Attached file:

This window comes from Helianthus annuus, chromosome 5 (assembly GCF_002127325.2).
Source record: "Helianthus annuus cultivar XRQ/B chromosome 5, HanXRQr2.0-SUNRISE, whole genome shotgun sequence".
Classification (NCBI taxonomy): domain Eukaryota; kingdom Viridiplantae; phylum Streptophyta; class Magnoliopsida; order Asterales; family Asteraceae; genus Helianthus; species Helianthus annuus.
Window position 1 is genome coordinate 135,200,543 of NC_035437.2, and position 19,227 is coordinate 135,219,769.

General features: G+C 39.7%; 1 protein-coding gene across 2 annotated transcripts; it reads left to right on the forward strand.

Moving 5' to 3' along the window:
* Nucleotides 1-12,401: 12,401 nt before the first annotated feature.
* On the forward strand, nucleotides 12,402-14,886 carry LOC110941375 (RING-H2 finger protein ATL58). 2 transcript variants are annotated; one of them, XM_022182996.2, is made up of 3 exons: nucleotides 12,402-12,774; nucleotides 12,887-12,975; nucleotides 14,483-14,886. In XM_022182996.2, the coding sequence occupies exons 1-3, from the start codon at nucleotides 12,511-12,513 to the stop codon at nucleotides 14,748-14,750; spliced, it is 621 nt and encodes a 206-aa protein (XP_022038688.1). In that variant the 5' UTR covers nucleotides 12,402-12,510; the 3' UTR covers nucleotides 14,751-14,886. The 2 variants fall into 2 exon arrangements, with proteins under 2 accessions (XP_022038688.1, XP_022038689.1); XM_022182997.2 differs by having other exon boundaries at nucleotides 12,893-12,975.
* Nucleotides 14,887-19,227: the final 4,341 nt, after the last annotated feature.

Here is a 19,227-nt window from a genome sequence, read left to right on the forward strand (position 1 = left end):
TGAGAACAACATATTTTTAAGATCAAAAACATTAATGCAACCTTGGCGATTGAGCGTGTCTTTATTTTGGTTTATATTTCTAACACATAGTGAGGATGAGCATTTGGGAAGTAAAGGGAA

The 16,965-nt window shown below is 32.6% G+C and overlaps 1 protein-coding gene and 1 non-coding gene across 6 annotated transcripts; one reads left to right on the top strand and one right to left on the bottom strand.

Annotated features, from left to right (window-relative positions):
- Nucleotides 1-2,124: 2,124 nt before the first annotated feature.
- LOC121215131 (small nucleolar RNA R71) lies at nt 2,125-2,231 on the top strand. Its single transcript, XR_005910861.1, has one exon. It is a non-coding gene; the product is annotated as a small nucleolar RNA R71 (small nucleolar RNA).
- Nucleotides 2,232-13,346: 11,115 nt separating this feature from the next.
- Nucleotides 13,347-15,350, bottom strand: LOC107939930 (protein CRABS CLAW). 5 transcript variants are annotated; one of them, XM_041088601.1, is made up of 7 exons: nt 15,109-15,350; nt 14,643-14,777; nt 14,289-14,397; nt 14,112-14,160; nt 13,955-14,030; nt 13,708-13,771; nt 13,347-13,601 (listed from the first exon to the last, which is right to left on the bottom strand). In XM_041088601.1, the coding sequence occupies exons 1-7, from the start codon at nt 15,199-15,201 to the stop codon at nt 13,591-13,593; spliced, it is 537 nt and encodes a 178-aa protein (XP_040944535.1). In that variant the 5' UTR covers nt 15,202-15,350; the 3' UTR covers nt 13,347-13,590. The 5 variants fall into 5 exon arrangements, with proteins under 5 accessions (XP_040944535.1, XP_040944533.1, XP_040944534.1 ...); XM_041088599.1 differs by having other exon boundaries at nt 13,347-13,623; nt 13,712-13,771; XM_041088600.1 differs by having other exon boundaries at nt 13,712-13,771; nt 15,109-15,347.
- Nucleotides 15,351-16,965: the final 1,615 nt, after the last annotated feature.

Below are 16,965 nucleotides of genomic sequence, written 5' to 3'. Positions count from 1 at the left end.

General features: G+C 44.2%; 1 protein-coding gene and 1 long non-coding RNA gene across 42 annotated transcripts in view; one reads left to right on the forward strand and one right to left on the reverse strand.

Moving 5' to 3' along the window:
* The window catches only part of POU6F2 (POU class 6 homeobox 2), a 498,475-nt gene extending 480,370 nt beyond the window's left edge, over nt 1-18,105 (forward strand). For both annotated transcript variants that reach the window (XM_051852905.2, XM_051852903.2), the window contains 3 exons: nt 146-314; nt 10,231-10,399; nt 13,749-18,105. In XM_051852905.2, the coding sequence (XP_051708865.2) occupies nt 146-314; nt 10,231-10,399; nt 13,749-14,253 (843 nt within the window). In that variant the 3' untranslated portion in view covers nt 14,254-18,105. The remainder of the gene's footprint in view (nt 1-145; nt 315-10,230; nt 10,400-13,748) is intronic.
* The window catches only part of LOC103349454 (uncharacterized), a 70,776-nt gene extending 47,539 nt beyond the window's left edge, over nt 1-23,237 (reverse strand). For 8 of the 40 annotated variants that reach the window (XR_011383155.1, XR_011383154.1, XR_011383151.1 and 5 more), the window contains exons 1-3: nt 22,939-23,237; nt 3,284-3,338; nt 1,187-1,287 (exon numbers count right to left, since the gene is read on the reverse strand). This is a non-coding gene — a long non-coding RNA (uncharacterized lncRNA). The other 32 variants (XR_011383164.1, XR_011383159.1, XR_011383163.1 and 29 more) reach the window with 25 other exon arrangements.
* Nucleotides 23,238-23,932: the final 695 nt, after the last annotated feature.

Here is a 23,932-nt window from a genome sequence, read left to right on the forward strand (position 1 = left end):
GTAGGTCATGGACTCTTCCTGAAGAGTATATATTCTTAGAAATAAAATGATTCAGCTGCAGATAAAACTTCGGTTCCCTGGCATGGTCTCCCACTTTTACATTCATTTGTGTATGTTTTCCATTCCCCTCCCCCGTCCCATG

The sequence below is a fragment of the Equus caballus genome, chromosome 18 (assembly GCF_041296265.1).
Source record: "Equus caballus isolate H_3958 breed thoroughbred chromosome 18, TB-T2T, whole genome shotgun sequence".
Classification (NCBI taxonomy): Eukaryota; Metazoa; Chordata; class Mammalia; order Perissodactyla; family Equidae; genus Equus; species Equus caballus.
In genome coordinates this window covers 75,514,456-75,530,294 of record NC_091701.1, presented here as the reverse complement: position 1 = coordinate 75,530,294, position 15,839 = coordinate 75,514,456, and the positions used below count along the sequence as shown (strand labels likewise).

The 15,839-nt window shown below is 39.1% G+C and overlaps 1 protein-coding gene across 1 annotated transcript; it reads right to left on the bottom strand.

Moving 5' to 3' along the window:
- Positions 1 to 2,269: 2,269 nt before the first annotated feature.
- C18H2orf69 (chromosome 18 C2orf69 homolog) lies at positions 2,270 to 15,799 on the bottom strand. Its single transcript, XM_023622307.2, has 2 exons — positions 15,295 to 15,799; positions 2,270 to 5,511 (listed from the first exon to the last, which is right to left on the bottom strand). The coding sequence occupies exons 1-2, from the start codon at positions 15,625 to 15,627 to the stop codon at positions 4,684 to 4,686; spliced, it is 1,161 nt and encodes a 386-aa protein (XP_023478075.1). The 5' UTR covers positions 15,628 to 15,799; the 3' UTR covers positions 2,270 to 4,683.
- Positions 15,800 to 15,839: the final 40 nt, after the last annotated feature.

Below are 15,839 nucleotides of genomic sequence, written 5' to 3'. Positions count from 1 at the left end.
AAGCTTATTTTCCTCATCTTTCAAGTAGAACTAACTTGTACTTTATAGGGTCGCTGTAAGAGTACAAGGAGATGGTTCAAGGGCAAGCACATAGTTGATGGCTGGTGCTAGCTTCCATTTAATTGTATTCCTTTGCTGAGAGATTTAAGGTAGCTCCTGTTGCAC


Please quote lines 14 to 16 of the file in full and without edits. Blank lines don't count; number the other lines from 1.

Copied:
- Nucleotides 1-2,124: 2,124 nt before the first annotated feature.
- LOC121215131 (small nucleolar RNA R71) lies at nt 2,125-2,231 on the top strand. Its single transcript, XR_005910861.1, has one exon. It is a non-coding gene; the product is annotated as a small nucleolar RNA R71 (small nucleolar RNA).
- Nucleotides 2,232-13,346: 11,115 nt separating this feature from the next.